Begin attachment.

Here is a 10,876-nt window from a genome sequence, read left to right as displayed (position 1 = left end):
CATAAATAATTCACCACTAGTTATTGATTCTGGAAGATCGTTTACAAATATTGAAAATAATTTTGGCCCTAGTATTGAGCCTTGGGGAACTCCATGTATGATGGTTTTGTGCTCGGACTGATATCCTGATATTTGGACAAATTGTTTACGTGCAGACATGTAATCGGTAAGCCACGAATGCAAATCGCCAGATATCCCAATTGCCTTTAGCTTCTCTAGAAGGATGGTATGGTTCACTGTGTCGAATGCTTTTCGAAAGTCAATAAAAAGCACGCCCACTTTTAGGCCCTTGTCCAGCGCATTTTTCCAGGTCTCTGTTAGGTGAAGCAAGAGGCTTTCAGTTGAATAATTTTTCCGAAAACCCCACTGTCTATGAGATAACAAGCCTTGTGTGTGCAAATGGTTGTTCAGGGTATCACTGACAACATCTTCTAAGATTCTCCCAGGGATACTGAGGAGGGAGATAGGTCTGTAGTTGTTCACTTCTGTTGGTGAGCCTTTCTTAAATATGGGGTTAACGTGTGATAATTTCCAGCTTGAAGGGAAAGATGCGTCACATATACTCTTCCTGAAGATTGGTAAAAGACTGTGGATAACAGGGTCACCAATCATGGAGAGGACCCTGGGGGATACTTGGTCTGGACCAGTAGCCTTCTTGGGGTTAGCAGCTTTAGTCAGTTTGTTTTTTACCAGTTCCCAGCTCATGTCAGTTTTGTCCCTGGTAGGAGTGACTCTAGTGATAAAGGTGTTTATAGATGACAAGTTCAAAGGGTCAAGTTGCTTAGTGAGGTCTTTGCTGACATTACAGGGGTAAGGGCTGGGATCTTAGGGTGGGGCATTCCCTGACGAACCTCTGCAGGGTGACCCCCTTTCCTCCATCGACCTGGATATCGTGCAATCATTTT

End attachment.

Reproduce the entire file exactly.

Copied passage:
Here is a 10,876-nt window from a genome sequence, read left to right as displayed (position 1 = left end):
CATAAATAATTCACCACTAGTTATTGATTCTGGAAGATCGTTTACAAATATTGAAAATAATTTTGGCCCTAGTATTGAGCCTTGGGGAACTCCATGTATGATGGTTTTGTGCTCGGACTGATATCCTGATATTTGGACAAATTGTTTACGTGCAGACATGTAATCGGTAAGCCACGAATGCAAATCGCCAGATATCCCAATTGCCTTTAGCTTCTCTAGAAGGATGGTATGGTTCACTGTGTCGAATGCTTTTCGAAAGTCAATAAAAAGCACGCCCACTTTTAGGCCCTTGTCCAGCGCATTTTTCCAGGTCTCTGTTAGGTGAAGCAAGAGGCTTTCAGTTGAATAATTTTTCCGAAAACCCCACTGTCTATGAGATAACAAGCCTTGTGTGTGCAAATGGTTGTTCAGGGTATCACTGACAACATCTTCTAAGATTCTCCCAGGGATACTGAGGAGGGAGATAGGTCTGTAGTTGTTCACTTCTGTTGGTGAGCCTTTCTTAAATATGGGGTTAACGTGTGATAATTTCCAGCTTGAAGGGAAAGATGCGTCACATATACTCTTCCTGAAGATTGGTAAAAGACTGTGGATAACAGGGTCACCAATCATGGAGAGGACCCTGGGGGATACTTGGTCTGGACCAGTAGCCTTCTTGGGGTTAGCAGCTTTAGTCAGTTTGTTTTTTACCAGTTCCCAGCTCATGTCAGTTTTGTCCCTGGTAGGAGTGACTCTAGTGATAAAGGTGTTTATAGATGACAAGTTCAAAGGGTCAAGTTGCTTAGTGAGGTCTTTGCTGACATTACAGGGGTAAGGGCTGGGATCTTAGGGTGGGGCATTCCCTGACGAACCTCTGCAGGGTGACCCCCTTTCCTCCATCGACCTGGATATCGTGCAATCATTTT